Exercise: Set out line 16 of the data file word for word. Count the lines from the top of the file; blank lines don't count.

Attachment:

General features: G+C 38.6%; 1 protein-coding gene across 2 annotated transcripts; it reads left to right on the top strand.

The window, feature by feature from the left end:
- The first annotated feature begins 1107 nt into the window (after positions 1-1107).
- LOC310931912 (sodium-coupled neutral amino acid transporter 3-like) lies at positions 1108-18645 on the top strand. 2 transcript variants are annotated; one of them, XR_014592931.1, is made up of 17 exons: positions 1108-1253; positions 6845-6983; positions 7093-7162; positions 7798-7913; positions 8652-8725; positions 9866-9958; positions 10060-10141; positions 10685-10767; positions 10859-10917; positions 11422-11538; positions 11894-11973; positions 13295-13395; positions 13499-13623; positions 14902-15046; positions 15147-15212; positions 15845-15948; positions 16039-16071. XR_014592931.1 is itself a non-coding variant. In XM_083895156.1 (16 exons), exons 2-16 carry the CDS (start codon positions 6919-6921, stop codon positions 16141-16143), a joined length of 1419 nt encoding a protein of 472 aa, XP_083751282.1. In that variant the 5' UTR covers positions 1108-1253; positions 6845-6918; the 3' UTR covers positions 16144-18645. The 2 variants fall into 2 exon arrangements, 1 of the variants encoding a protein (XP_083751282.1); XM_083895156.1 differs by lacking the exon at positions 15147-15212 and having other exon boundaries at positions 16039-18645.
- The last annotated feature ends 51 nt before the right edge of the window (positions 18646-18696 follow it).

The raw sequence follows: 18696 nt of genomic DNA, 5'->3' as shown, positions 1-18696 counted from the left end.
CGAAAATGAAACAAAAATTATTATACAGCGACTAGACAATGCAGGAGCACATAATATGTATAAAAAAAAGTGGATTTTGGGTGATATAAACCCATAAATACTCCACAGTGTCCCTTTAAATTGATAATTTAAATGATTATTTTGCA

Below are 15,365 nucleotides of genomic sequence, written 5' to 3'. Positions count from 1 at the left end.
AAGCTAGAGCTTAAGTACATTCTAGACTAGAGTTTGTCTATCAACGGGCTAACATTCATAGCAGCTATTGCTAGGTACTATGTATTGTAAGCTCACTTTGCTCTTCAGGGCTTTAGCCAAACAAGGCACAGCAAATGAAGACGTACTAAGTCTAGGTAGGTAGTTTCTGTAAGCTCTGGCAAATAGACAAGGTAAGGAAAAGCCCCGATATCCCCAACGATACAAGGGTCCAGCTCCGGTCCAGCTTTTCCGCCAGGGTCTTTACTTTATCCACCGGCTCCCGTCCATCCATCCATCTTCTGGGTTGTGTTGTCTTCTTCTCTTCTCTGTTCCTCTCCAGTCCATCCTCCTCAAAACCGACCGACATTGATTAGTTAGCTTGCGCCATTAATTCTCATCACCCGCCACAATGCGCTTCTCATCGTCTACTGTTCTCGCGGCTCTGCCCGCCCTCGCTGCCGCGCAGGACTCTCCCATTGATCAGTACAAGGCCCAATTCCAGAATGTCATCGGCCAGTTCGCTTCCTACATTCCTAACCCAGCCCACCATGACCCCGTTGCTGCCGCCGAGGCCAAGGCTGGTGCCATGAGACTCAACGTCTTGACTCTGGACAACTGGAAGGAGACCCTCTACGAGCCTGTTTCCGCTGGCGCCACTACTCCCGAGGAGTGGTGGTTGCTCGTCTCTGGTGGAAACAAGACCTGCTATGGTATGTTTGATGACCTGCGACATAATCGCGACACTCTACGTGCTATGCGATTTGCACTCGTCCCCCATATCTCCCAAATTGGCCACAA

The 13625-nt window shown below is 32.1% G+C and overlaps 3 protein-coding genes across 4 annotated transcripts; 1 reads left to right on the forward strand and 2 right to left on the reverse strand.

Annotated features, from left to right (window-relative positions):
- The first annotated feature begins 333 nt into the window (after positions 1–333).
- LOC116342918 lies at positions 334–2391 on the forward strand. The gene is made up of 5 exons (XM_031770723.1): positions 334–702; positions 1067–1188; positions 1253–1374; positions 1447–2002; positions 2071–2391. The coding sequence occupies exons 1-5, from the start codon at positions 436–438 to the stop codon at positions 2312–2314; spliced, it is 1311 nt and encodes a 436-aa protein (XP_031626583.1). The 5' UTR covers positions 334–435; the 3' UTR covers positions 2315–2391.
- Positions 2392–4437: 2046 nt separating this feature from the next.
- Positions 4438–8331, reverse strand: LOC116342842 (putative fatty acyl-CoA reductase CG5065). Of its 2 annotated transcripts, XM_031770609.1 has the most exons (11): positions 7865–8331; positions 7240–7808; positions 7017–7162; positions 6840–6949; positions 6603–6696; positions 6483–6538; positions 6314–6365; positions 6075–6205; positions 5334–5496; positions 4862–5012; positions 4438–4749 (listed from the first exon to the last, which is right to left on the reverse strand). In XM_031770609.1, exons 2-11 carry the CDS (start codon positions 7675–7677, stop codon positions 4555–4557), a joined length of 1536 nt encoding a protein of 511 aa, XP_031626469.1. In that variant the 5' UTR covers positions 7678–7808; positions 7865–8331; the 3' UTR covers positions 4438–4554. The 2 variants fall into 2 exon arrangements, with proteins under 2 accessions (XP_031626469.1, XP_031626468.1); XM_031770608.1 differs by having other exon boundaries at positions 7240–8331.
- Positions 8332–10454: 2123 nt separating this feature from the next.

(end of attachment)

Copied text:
- Positions 8332–10454: 2123 nt separating this feature from the next.